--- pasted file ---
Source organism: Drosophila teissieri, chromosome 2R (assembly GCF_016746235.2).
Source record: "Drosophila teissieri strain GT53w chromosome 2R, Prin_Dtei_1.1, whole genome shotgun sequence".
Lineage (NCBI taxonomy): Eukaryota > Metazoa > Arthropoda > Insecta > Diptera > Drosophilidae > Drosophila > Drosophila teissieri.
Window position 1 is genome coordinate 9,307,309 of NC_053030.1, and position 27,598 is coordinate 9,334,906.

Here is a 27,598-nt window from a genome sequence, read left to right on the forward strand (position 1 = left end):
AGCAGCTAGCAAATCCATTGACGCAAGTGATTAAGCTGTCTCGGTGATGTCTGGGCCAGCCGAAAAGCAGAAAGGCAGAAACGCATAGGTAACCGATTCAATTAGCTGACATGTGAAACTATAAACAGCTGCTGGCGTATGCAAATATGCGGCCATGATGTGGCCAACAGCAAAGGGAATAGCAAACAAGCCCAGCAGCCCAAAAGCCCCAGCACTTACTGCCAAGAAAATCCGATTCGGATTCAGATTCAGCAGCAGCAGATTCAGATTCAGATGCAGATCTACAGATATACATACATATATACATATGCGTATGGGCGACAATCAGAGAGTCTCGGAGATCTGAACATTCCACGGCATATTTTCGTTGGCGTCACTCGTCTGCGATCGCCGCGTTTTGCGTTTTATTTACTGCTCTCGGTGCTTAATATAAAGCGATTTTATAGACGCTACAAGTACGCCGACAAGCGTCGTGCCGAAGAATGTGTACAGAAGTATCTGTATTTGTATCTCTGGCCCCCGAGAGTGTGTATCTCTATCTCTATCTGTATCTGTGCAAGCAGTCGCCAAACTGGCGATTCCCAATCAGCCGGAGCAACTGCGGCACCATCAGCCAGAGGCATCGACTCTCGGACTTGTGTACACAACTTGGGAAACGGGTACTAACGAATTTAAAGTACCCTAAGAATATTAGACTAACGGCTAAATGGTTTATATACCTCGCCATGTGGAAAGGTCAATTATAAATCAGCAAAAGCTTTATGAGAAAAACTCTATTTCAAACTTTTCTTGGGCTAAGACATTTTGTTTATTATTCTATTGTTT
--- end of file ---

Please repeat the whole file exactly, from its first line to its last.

Source organism: Drosophila teissieri, chromosome 2R (assembly GCF_016746235.2).
Source record: "Drosophila teissieri strain GT53w chromosome 2R, Prin_Dtei_1.1, whole genome shotgun sequence".
Lineage (NCBI taxonomy): Eukaryota > Metazoa > Arthropoda > Insecta > Diptera > Drosophilidae > Drosophila > Drosophila teissieri.
Window position 1 is genome coordinate 9,307,309 of NC_053030.1, and position 27,598 is coordinate 9,334,906.

Here is a 27,598-nt window from a genome sequence, read left to right on the forward strand (position 1 = left end):
AGCAGCTAGCAAATCCATTGACGCAAGTGATTAAGCTGTCTCGGTGATGTCTGGGCCAGCCGAAAAGCAGAAAGGCAGAAACGCATAGGTAACCGATTCAATTAGCTGACATGTGAAACTATAAACAGCTGCTGGCGTATGCAAATATGCGGCCATGATGTGGCCAACAGCAAAGGGAATAGCAAACAAGCCCAGCAGCCCAAAAGCCCCAGCACTTACTGCCAAGAAAATCCGATTCGGATTCAGATTCAGCAGCAGCAGATTCAGATTCAGATGCAGATCTACAGATATACATACATATATACATATGCGTATGGGCGACAATCAGAGAGTCTCGGAGATCTGAACATTCCACGGCATATTTTCGTTGGCGTCACTCGTCTGCGATCGCCGCGTTTTGCGTTTTATTTACTGCTCTCGGTGCTTAATATAAAGCGATTTTATAGACGCTACAAGTACGCCGACAAGCGTCGTGCCGAAGAATGTGTACAGAAGTATCTGTATTTGTATCTCTGGCCCCCGAGAGTGTGTATCTCTATCTCTATCTGTATCTGTGCAAGCAGTCGCCAAACTGGCGATTCCCAATCAGCCGGAGCAACTGCGGCACCATCAGCCAGAGGCATCGACTCTCGGACTTGTGTACACAACTTGGGAAACGGGTACTAACGAATTTAAAGTACCCTAAGAATATTAGACTAACGGCTAAATGGTTTATATACCTCGCCATGTGGAAAGGTCAATTATAAATCAGCAAAAGCTTTATGAGAAAAACTCTATTTCAAACTTTTCTTGGGCTAAGACATTTTGTTTATTATTCTATTGTTT